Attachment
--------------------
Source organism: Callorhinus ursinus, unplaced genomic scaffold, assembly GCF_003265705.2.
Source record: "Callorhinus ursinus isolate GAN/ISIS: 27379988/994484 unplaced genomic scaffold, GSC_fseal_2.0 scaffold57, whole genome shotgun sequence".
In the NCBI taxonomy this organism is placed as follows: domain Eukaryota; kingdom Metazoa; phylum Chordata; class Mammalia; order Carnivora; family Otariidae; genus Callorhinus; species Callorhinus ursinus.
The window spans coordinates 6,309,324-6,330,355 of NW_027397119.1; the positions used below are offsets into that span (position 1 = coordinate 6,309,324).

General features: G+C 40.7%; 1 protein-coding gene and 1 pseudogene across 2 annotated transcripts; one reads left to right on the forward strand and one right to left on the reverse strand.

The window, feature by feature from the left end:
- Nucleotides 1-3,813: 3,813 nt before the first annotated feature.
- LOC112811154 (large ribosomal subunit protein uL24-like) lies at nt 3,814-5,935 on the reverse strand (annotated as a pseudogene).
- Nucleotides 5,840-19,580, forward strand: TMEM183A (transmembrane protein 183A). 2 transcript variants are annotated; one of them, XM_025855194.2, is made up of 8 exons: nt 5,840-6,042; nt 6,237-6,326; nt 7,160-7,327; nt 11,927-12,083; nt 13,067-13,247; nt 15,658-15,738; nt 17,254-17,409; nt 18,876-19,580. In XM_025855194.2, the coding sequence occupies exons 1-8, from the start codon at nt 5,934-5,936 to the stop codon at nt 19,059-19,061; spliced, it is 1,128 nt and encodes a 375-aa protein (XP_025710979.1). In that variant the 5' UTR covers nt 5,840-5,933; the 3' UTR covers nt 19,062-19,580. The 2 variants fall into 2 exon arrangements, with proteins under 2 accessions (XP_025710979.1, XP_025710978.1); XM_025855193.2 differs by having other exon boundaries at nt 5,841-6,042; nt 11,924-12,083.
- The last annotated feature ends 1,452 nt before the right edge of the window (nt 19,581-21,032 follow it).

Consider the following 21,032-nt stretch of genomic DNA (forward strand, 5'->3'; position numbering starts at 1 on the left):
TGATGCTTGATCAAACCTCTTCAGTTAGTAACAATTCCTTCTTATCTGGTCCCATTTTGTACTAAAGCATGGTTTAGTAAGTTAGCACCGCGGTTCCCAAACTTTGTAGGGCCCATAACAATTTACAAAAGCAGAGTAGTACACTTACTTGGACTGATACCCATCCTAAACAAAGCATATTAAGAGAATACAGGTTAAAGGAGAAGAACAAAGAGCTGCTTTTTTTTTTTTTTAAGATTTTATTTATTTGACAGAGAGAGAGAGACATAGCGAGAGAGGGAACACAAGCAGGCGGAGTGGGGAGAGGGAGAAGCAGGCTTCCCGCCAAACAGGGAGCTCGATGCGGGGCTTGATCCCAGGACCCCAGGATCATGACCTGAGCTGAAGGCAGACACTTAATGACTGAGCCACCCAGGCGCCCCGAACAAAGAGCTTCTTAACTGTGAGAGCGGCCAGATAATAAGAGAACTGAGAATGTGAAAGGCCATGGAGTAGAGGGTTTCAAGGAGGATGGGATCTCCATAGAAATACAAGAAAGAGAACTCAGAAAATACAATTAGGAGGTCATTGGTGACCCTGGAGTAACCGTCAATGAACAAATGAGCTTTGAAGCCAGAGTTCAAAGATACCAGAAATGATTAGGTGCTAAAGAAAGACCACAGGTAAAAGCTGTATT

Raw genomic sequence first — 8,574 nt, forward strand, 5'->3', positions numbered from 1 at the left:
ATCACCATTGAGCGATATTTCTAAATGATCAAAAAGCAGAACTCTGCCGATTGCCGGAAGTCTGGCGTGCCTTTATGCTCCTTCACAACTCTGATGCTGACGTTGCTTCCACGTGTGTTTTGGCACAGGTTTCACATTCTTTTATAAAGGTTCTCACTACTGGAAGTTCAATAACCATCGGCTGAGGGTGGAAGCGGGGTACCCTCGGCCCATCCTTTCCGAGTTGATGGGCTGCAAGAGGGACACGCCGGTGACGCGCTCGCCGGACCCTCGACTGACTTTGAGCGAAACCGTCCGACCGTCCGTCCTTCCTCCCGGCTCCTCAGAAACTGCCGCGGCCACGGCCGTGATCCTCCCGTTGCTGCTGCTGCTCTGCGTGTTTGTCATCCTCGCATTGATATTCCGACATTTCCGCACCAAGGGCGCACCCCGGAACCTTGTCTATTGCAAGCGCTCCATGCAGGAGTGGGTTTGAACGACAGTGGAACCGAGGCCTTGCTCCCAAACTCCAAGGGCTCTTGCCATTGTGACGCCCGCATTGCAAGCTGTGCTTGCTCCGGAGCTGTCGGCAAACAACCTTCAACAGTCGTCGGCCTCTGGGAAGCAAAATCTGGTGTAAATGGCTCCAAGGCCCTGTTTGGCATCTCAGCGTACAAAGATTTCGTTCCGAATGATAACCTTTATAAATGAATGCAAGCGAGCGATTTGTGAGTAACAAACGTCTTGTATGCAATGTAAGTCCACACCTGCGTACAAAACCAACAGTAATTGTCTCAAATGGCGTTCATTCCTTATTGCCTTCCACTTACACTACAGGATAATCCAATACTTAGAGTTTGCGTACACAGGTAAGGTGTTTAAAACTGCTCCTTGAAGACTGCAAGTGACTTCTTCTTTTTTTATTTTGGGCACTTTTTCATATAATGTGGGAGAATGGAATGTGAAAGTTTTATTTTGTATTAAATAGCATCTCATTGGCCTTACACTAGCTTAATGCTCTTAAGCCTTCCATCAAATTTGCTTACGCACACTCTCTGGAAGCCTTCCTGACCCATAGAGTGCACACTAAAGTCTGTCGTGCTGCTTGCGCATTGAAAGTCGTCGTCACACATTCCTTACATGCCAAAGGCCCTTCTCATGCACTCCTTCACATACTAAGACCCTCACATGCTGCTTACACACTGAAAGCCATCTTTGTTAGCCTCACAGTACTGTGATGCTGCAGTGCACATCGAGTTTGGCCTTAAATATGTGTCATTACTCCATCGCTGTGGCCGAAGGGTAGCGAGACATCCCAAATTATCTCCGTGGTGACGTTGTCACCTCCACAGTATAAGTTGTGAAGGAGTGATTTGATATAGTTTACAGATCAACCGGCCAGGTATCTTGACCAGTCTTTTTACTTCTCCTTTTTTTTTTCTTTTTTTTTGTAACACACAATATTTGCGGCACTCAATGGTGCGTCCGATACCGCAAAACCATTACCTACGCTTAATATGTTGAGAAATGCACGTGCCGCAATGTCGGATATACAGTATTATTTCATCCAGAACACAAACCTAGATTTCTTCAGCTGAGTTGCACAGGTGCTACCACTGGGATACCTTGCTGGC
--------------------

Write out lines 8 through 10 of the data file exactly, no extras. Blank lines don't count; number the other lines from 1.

- LOC112811154 (large ribosomal subunit protein uL24-like) lies at nt 3,814-5,935 on the reverse strand (annotated as a pseudogene).
- Nucleotides 5,840-19,580, forward strand: TMEM183A (transmembrane protein 183A). 2 transcript variants are annotated; one of them, XM_025855194.2, is made up of 8 exons: nt 5,840-6,042; nt 6,237-6,326; nt 7,160-7,327; nt 11,927-12,083; nt 13,067-13,247; nt 15,658-15,738; nt 17,254-17,409; nt 18,876-19,580. In XM_025855194.2, the coding sequence occupies exons 1-8, from the start codon at nt 5,934-5,936 to the stop codon at nt 19,059-19,061; spliced, it is 1,128 nt and encodes a 375-aa protein (XP_025710979.1). In that variant the 5' UTR covers nt 5,840-5,933; the 3' UTR covers nt 19,062-19,580. The 2 variants fall into 2 exon arrangements, with proteins under 2 accessions (XP_025710979.1, XP_025710978.1); XM_025855193.2 differs by having other exon boundaries at nt 5,841-6,042; nt 11,924-12,083.
- The last annotated feature ends 1,452 nt before the right edge of the window (nt 19,581-21,032 follow it).